We then walked through the park where we came across mostly English & Dutch buildings. We saw the residence of S. Koder an old Jewish settler who became a very prominent successful business man in Kerala. When we turned the corner on Princes Street we could also see his large warehouse. All through this area, we experienced eclectic architecture on both sides of the street.
Passed Pierce Leslie Bungalow, a mansion which was the office of the coffee merchants, Pierce Leslie & co. founded in 1862. This building reflects Portuguese & Dutch influences. We then passed the Old Harbor House, an old bungalow built in 1808, the Delta Study and Loafer’s Corner/Princess Street. Loafer’s Corner is a traditional meeting place and hangout of the fun-loving people of the area.
A few blocks of walk brought us to the Elite Hotel. It is a very popular shop for tourists and locals. A wide variety of freshly baked bakery goods were on display. We enjoyed banana muffins & tea. The place was clean and neat.
We walked ahead and came to Peter Celli street. This street hosts a variety of restaurants, houses, home stays and small boutique shops.
From there we came to Cuiero’s street. Here we stopped at the popular Niraamaya, the ayur vastra shop featuring a variety of clothes made with 100% organic cotton. We walked further through the small streets with very small shops, old houses etc. Eventually it took us to Vasco House where Vasco Da Gama once lived. There was such an air of nostalgia around this place.
Then we came to the oldest European Church in India. The St. Francis church at Fort Kochi is truly one of the foremost historical monuments at Fort Kochi. The history of this church is fascinating. The Portuguese were the first Europeans to discover the sea route to India when Vasco Da Gama landed at Calicut in 1498. Two years later, they visited Kochi (Cochin) and the Maharaja of Cochin permitted them to engage in trade. Their first permanent erection was a church for divine worship. The new church was completed in 1503 and dedicated it to St. Antony. Vasco Da Gama died during his second visit to Cochin in 1524 and was buried in this church. 14 years later, his remains were exhumed and shipped to Portugal, deposited at Vdigveria where it remained until 1872. It was later moved to the monastery of Jeronimos in Lisbon, its present abode. The original tomb site can still be seen inside the St. Francis Church. When the British captured Cochin from the Dutch in 1795 they permitted the Dutch to retain possession of the church for a time. In 1804 the Dutch voluntarily surrendered the church to the Anglican Communion. We spend a good amount of time inside the church. The nostalgia was overwhelming.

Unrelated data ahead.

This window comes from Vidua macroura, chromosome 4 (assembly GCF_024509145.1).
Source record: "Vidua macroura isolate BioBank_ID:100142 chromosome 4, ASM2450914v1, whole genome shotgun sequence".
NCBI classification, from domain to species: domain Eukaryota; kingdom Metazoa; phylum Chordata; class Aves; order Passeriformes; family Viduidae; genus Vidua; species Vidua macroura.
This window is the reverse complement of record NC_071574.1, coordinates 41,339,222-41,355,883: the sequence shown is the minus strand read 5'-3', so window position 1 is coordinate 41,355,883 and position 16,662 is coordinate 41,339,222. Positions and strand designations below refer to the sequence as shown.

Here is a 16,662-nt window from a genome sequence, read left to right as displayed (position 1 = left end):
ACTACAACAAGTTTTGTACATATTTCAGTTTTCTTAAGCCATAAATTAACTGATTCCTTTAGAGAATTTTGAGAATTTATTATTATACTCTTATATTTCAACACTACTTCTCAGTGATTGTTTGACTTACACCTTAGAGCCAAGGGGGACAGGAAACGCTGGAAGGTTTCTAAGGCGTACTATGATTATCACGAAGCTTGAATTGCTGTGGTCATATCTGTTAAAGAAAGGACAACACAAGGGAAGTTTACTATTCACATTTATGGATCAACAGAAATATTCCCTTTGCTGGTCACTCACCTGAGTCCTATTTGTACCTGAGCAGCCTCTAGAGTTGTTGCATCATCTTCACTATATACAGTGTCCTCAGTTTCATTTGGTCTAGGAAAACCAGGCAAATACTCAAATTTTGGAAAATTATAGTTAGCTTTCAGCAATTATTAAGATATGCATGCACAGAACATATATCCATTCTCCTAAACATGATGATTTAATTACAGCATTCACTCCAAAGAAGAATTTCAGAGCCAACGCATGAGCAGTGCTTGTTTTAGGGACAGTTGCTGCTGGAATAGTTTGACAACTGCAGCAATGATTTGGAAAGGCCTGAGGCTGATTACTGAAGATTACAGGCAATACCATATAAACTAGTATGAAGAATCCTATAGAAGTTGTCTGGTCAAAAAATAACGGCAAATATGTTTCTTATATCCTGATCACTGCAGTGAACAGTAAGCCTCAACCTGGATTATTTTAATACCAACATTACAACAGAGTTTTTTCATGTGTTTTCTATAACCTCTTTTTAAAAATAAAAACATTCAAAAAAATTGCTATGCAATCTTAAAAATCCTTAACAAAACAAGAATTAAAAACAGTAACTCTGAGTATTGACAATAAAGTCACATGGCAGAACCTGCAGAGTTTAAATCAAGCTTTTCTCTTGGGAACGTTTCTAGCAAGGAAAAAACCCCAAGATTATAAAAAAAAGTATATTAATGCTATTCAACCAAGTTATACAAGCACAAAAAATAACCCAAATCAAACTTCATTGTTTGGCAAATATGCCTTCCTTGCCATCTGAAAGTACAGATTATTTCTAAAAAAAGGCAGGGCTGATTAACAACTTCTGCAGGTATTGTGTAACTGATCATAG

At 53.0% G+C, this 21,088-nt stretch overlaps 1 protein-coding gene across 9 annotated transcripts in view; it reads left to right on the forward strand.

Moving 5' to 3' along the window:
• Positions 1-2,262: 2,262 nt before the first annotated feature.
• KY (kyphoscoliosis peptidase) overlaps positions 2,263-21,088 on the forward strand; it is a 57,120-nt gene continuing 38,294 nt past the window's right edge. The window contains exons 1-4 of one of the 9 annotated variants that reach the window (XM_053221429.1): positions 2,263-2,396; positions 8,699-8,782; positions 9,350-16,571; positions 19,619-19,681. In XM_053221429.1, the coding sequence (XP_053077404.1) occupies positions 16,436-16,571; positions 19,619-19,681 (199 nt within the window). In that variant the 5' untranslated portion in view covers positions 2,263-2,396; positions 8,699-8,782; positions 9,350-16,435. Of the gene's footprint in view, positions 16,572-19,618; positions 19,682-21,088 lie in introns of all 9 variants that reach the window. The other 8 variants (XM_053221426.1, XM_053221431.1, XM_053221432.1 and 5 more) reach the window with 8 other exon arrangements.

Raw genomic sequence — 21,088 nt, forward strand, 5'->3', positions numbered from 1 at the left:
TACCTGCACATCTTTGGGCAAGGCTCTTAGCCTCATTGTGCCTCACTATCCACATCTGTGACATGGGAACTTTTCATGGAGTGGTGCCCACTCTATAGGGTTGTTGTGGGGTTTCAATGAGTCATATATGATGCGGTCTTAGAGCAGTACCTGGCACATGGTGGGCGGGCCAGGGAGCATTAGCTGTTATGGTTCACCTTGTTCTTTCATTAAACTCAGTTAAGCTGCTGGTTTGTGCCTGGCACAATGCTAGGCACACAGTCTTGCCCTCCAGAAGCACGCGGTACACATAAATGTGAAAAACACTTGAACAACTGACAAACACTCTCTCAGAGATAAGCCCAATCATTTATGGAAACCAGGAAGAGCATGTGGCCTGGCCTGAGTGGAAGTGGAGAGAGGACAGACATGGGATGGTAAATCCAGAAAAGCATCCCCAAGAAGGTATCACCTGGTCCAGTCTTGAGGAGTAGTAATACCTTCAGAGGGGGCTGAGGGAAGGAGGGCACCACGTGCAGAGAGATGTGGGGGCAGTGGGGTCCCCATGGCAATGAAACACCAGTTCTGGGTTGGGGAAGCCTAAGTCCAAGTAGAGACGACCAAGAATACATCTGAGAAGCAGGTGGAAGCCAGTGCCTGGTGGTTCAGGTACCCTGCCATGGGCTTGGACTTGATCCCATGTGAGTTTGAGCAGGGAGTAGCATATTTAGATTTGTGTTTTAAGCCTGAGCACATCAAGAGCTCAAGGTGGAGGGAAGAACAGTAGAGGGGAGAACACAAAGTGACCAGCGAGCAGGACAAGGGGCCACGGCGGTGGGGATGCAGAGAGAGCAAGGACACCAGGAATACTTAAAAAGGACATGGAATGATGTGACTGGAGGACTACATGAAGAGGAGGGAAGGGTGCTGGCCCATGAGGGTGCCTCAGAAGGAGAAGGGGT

Our next stop was VOC. This used to be Dutch East India Company’s office. Nearby to this office stands one of the oldest Trees in the entire Kochi area. We then came to Napier street, where we could see more of the old Colonial type houses. This street leads one to the beach. Here we stopped by the old Dutch Cemetery. It was getting too warm and sunny by this time, to stay at the beach. So we moved on and started walking through the bazaar road. Before surface transportation started this used to be a street filled with a variety of warehouses. In those days it was mainly water transportation. This entire area is a mix of Colonial and Indian architecture. Then we headed to Mattancherry. On the way we saw the Holy Cross Church. It is a landmark and a church with immense historical relevance. It is a very small church which retains all its old world charm. It was established way back in 1550 and the Oath took place on 3-1-1653. We spent a few prayerful moments at the church.